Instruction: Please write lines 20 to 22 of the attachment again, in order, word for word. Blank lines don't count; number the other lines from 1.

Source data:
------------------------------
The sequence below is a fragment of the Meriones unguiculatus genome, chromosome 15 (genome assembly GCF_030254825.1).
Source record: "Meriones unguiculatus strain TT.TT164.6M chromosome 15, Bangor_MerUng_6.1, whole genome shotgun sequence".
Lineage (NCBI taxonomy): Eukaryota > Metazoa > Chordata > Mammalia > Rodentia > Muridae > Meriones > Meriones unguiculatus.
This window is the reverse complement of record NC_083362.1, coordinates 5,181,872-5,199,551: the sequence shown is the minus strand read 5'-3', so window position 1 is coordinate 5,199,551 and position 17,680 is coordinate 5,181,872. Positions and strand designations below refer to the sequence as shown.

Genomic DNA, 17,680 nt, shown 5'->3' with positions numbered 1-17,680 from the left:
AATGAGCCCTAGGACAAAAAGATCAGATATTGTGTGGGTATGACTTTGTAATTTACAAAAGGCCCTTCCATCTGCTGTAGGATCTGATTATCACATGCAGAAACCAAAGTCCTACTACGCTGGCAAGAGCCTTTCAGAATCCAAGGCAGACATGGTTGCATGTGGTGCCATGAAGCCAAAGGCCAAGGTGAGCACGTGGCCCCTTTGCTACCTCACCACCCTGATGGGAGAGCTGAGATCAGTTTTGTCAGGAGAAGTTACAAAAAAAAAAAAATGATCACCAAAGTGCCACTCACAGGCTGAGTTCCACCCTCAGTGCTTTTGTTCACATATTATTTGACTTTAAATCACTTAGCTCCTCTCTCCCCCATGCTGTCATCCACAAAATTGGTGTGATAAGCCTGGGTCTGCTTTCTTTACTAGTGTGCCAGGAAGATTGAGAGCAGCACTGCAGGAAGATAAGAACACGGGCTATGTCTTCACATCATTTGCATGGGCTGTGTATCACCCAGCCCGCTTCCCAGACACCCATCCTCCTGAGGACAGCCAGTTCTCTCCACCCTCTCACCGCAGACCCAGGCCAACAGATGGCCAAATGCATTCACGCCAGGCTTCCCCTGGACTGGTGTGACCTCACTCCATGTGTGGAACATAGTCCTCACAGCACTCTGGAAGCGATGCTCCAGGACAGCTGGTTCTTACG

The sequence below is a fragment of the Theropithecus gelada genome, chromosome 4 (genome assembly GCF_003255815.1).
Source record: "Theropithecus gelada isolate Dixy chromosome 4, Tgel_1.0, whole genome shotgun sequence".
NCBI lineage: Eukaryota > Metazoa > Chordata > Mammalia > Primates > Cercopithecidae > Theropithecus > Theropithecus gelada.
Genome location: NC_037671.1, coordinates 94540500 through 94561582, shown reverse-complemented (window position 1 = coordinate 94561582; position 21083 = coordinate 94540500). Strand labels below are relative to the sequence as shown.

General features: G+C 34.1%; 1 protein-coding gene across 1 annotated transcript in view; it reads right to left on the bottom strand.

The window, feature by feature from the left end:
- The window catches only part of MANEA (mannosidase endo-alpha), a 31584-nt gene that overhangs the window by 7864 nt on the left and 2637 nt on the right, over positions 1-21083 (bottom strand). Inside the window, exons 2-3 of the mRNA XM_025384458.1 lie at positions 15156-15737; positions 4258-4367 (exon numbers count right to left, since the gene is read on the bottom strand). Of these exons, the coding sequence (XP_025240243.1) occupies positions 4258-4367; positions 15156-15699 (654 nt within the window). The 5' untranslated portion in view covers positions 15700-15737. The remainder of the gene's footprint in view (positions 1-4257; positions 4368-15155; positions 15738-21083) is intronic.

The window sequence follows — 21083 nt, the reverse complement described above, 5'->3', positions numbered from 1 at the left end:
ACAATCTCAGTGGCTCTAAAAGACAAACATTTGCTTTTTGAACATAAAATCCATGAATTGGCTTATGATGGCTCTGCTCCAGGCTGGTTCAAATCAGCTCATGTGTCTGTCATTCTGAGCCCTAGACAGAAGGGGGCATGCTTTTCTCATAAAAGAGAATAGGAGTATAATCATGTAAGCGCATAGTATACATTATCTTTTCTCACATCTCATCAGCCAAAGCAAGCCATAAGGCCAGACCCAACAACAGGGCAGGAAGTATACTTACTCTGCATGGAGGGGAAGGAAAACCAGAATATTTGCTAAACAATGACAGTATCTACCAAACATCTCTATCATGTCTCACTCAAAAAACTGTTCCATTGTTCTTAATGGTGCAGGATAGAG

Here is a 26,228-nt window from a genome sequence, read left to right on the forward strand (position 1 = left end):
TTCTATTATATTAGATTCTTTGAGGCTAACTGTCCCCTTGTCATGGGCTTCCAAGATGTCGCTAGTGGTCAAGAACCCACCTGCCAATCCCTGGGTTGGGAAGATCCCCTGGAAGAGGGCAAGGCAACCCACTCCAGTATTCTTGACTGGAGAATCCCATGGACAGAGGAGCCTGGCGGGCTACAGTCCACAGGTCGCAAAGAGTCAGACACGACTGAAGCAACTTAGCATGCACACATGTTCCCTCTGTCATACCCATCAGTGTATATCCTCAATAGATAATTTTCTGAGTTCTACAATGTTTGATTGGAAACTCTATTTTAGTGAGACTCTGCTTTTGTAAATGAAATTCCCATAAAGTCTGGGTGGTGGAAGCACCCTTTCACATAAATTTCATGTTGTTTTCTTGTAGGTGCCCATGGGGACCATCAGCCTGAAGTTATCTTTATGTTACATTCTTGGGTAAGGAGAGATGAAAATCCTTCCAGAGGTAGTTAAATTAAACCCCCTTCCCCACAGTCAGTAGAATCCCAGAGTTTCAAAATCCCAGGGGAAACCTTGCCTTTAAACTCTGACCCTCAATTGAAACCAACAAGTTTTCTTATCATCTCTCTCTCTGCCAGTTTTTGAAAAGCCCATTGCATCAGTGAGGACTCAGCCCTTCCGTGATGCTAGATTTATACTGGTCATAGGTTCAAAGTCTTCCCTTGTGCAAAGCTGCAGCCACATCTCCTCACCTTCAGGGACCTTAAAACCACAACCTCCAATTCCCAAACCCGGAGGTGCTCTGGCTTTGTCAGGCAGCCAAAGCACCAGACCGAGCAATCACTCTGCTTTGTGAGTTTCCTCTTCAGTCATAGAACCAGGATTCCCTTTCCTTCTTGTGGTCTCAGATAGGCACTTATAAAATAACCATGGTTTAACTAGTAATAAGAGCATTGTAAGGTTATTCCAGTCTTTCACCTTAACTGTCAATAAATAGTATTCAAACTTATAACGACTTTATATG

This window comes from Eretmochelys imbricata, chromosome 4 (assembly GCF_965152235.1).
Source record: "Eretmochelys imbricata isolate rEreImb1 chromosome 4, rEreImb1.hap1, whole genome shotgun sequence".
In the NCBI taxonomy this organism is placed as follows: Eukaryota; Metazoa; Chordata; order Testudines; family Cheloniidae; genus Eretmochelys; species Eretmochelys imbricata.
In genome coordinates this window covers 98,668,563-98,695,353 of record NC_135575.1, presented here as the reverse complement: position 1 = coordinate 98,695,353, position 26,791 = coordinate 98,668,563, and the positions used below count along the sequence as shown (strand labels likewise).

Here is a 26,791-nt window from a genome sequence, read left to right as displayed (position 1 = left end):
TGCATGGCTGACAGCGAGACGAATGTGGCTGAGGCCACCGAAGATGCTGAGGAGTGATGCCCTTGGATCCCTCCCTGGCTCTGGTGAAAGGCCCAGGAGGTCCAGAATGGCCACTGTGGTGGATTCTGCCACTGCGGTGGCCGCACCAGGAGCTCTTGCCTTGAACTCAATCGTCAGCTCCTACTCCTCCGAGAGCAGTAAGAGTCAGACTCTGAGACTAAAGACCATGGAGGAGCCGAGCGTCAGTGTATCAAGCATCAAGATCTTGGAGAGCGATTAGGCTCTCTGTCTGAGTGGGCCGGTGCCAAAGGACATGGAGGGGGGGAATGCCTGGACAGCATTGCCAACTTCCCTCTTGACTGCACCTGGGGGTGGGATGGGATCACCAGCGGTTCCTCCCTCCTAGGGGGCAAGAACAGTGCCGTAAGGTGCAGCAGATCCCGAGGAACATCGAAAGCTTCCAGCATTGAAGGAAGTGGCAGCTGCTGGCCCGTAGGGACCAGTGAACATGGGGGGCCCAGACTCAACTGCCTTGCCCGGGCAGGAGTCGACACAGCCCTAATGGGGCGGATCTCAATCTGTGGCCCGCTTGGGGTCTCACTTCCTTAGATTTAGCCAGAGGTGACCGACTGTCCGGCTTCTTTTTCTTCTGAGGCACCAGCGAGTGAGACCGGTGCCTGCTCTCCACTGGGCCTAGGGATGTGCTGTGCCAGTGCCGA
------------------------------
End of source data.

In the NCBI taxonomy this organism is placed as follows: Eukaryota; Metazoa; Chordata; order Testudines; family Cheloniidae; genus Eretmochelys; species Eretmochelys imbricata.
In genome coordinates this window covers 98,668,563-98,695,353 of record NC_135575.1, presented here as the reverse complement: position 1 = coordinate 98,695,353, position 26,791 = coordinate 98,668,563, and the positions used below count along the sequence as shown (strand labels likewise).

Here is a 26,791-nt window from a genome sequence, read left to right as displayed (position 1 = left end):